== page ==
Bright Funds has its own platform where you can research organizations by cause, as well as press on their recent activities. Our platform is effective at helping you identify a cause, and then we make the process easy by presenting you with many giving options.
Through Bright Funds, donors can choose their cause and give to a “fund” comprised of multiple nonprofits that address a specific cause area. Each of these Flagship Funds adopts a global outlook to the designated issue and promotes a holistic solution to tackling some of the world’s biggest challenges by supporting carefully vetted nonprofits. Examples include:
The Education Fund is a collection of innovative nonprofits working in the United States and around the world to help improve the quality of education.
Nonprofits in this fund are working to ensure everyone has access not only to basic needs like food and shelter but also to opportunities for self-sufficiency and prosperity.
The Environment Fund is designed to bring capital to areas that matter most, from protecting our forests and wildlife, to educating the public and policymakers on critical issues affecting our world.
The Water Fund consists of nonprofits working on solutions for the water crisis that go beyond drilling a well. They provide clean water, sanitation, and hygiene solutions through methods designed for sustainability.
The Health Fund consists of organizations working both in the United States and in developing countries to address some of the greatest health challenges of our world today. Whether it is finding a cure for a deadly disease, providing vaccines and critical medications to those that need them most, or educating the public on good nutrition, the nonprofits in this fund are working to ensure that everyone achieves good health.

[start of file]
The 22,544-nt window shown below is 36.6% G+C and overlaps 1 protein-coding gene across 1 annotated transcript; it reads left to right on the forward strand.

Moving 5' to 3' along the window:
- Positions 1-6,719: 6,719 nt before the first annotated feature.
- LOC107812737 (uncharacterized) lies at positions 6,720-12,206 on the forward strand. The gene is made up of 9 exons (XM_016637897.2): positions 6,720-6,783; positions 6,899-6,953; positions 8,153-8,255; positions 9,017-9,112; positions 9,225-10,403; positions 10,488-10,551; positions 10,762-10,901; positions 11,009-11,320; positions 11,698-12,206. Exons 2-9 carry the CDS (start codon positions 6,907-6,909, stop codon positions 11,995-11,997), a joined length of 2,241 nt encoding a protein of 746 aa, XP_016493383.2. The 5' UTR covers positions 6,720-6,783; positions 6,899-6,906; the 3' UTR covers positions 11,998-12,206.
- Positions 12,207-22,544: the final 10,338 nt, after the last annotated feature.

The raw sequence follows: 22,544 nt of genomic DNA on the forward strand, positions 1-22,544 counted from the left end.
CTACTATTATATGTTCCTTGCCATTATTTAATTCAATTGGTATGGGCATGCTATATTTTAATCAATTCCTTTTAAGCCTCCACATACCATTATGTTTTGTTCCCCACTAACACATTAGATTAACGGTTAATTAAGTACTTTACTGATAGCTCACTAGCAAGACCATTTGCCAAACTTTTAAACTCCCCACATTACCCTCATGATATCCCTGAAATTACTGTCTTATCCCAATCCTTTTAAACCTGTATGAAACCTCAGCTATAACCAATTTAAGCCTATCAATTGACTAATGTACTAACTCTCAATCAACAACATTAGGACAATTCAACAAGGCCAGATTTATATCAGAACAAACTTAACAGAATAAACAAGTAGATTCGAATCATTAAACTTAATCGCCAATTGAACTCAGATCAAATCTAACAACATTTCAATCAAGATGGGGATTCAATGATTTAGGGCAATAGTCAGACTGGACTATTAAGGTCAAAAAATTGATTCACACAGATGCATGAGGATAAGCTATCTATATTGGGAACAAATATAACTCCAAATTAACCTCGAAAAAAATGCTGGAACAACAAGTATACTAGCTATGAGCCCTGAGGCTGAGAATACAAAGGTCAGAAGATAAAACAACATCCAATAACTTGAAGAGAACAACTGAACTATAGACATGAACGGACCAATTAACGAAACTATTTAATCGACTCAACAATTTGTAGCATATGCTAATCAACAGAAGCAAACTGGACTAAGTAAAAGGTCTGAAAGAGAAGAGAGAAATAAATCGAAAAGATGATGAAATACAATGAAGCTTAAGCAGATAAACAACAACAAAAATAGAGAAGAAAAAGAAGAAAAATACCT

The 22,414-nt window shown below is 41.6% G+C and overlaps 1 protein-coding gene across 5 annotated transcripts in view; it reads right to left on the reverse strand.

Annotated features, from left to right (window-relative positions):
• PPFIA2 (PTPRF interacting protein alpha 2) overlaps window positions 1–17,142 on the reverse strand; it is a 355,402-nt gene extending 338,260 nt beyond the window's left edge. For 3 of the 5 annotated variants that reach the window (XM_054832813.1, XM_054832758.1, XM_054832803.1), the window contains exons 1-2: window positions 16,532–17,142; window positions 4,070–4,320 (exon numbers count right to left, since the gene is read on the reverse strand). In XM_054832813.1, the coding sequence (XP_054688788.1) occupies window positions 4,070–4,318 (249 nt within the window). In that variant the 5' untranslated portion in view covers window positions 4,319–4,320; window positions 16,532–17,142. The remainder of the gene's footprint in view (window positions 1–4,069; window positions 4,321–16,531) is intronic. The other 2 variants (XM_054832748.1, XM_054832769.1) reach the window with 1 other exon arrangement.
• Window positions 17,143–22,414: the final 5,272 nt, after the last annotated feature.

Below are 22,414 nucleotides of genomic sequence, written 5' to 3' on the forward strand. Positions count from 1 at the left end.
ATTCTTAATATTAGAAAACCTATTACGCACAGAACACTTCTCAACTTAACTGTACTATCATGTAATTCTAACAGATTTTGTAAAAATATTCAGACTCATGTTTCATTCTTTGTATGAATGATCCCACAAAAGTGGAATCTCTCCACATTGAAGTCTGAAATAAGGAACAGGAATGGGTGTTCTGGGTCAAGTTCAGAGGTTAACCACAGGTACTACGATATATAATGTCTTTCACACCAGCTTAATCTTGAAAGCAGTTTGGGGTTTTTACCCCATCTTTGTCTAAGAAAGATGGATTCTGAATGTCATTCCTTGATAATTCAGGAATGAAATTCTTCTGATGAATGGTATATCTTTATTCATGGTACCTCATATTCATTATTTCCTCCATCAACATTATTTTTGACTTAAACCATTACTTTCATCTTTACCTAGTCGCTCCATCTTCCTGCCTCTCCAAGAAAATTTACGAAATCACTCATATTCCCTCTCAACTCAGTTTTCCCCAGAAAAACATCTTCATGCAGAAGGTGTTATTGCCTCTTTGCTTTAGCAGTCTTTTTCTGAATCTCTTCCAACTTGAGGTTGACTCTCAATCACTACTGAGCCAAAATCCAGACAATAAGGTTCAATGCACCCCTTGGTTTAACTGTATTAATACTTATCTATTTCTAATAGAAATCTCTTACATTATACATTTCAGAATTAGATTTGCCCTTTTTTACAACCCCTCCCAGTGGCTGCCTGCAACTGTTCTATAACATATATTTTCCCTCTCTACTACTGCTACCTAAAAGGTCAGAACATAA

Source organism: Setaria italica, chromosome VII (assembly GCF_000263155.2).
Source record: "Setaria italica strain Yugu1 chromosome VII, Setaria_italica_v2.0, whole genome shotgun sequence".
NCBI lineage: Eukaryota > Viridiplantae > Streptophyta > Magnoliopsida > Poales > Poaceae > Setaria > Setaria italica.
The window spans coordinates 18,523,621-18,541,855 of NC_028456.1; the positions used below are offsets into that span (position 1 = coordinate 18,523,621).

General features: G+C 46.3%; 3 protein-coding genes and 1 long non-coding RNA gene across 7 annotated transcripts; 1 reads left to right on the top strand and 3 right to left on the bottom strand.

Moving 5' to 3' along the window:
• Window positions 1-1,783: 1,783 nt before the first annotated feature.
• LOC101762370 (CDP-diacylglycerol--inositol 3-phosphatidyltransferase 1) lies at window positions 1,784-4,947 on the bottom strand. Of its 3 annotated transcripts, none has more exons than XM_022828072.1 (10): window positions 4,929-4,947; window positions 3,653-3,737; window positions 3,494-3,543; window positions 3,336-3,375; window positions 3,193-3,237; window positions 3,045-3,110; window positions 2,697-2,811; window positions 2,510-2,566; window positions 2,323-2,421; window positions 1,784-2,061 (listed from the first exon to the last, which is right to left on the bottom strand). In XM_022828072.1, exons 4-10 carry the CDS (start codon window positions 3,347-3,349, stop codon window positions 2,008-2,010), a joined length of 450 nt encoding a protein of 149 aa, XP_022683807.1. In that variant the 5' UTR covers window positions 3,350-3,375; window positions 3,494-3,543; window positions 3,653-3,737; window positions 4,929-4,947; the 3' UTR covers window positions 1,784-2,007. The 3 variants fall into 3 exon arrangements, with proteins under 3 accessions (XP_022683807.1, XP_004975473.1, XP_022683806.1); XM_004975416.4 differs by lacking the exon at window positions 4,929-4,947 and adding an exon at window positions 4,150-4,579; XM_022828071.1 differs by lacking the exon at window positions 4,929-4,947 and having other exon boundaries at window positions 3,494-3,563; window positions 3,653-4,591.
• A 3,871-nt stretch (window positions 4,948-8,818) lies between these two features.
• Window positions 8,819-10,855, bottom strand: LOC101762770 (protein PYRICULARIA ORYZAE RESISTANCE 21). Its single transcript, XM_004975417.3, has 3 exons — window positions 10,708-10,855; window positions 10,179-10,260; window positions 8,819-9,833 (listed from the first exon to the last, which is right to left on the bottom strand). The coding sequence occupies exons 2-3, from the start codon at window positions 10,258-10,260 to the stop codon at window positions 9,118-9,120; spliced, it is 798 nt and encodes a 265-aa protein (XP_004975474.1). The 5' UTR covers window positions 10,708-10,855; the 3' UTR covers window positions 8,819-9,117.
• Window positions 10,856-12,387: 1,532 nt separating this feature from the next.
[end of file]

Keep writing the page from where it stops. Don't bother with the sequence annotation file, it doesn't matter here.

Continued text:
The Human Rights Fund is a collection of organizations working to ensure every person is guaranteed the rights inherent to all.
Guidestar lets you comprehensively research specific nonprofits’ financials, including their tax returns and financial health visualizations that Guidestar creates on its own. You can also find each nonprofits’ mission statement and impact report through Guidestar.
Philanthropedia allows you to choose one of many causes (national causes like LGBT equality and local causes such as homelessness) for which they have analyzed nonprofits and given the best performers awards. Here you can find stories about the nonprofit as well as expert reviews and information on the nonprofit’s leadership.
GiveWell provides a small, concise list of the charities that you can give to using a strict adherence to Effective Altruism: evaluating high impact in lives saved and quality-of-life improved. Their top charities serve the global poor, focus on evidence-backed interventions, and are thoroughly vetted and transparent. They also publish their own research mistakes, so you know how both research and charity money has been mismanaged.